JavaOne Continues...Tools, Faces and Mobile Devices

by William Crawford

We're now most of the way through the JavaOne conference. No big news this morning, since there was no general session and, as a result, no big announcements or new themes. Mister McNealy is up tomorrow morning for the close.


Yesterday's keynote began with a comedian. The cynic buried deep within me (somewhere right next to the surface) suspects that they didn't have quite enough to fill the two hour block. Although, since it managed to run half an hour over, maybe I'm just being cynical. I suppose it made sense to get everyone into a good mood, because the demos that came next were, ah, risky.


The big deals were Project RAVE and Project Relator. RAVE is a visual JSF tool, and Relator is a visual J2ME application assembly tool. Both were very impressive--and both are very early stage. We won't see versions of either until the end of the year or early next. And that's why the demos were a bit heart-stopping: the first attempt at the RAVE application didn't quite run. The second did, and worked well, although I suspect that it would have been risky to deviate too much from the script. The speaker from SAP ("the company that provides software to the companies that you wouldn't want to work for") encountered a similar problem with his demo, which was ultimately overcome. Inadvertent comedy was thus avoided.


The delay's a shame, because Rave and tools like it are critical to Java's future success. Java, right now, is not a hit with the "departmental" developer: the legions of 4GL programmers still building most of today's business applications. Conversely, this is .NET's strongpoint: they didn't want to lose the VB developer community, and it looks like they haven't.


The other big annoucement was from HP and Dell, both of which are going to be shipping the latest JRE, standard, on all new systems. Unless, of course, customers request otherwise. But it's big news, since HP/Compaq and Dell, together, ship most PCs and laptops. The annoucement didn't, however, cover J2ME on the two companys' Windows CE palmtop offerings. This is where I'd like to see more of a push.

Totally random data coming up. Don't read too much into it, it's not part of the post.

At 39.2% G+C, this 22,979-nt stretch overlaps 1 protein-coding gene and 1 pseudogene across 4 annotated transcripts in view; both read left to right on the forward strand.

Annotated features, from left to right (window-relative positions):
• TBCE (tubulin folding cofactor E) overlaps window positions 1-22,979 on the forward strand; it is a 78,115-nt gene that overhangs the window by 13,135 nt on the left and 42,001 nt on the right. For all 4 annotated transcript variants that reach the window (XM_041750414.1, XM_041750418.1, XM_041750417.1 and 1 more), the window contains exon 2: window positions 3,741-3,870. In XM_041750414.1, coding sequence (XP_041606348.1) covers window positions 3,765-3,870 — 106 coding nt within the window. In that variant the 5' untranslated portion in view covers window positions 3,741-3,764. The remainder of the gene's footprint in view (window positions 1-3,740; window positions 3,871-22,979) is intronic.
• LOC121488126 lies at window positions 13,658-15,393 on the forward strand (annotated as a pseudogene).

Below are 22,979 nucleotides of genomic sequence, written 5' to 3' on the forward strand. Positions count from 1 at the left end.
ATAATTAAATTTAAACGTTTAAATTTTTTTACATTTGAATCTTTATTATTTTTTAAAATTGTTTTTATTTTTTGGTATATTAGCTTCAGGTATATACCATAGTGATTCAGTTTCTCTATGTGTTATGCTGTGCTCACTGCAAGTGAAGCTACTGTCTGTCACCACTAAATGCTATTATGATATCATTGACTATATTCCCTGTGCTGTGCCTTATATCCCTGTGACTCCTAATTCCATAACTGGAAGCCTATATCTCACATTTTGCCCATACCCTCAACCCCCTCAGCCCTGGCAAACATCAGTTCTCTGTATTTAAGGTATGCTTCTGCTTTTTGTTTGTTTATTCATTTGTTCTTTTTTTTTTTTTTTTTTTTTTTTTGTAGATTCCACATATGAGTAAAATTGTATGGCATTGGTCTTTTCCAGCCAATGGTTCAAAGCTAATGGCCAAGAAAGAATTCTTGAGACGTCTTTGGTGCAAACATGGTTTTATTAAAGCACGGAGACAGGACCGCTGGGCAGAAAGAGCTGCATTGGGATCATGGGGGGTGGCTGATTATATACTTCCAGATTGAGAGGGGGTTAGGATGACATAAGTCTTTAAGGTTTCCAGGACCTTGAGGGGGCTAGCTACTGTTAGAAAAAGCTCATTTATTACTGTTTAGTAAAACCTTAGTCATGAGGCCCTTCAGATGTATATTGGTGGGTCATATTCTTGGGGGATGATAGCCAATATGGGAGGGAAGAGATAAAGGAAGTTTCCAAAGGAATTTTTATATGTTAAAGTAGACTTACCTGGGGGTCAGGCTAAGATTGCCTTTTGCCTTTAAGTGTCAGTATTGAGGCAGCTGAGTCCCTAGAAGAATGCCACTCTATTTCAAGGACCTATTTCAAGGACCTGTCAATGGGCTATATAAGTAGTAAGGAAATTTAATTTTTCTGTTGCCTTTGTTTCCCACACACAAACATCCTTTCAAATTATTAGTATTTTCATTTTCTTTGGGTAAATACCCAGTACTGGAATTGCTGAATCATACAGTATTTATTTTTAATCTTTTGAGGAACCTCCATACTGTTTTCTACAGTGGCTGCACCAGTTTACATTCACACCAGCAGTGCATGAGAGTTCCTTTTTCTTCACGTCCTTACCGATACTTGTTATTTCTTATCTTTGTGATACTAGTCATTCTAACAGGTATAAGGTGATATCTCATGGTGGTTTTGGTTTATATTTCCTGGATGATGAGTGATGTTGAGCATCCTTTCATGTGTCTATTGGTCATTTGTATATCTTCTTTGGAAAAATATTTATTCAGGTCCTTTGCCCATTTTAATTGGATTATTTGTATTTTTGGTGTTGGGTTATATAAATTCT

I had a chance to ask about this afterwards, and, according to the Sun senior executives in the room, consumer devices are expected to be the real drivers of J2ME adoption. I'll buy this, but I do think it leaves a large development segment unexploited: if the PDAs that corporate users carry can't easily run Java, then Java won't be used for corporate handheld applications. I'm a lot more excited about palmtop applications than cell phone applications: games are nice, and there are lots of ways to push information out to a cell phone, but a lot of attractive mobile applications need a bit more processing power, a bit more local storage, and a slightly larger screen.


Of course, what everyone was waiting for was James Gosling, who, as usual, didn't disappoint, even though I didn't snag one of the T-Shirts he lobs into the audience (the nearest one landed among a throng of international journalists sitting the row behind me, and that wasn't a scramble I wanted to join).


This year's demos started out with the obligatory Java-at-JPL session, followed by some interesting uses of JXTA (for monitoring bay area traffic) and J2ME (cell phones reading you directions, dynamically adjusted based on GPS). Of course, the really cool bit involved the robot: a full industrial automation demo using Auto ID and RFID (Radio Frequency ID) chips to handle inventory management. The message: industrial automation isn't just for industries anymore.


Like them or not (the privacy implications may be substantial), RFID chips are going to be a big deal over the next year. Java can only benefit from being an implementing technology in this space.


RFID Scary? RAVE funny? Crawford tedious?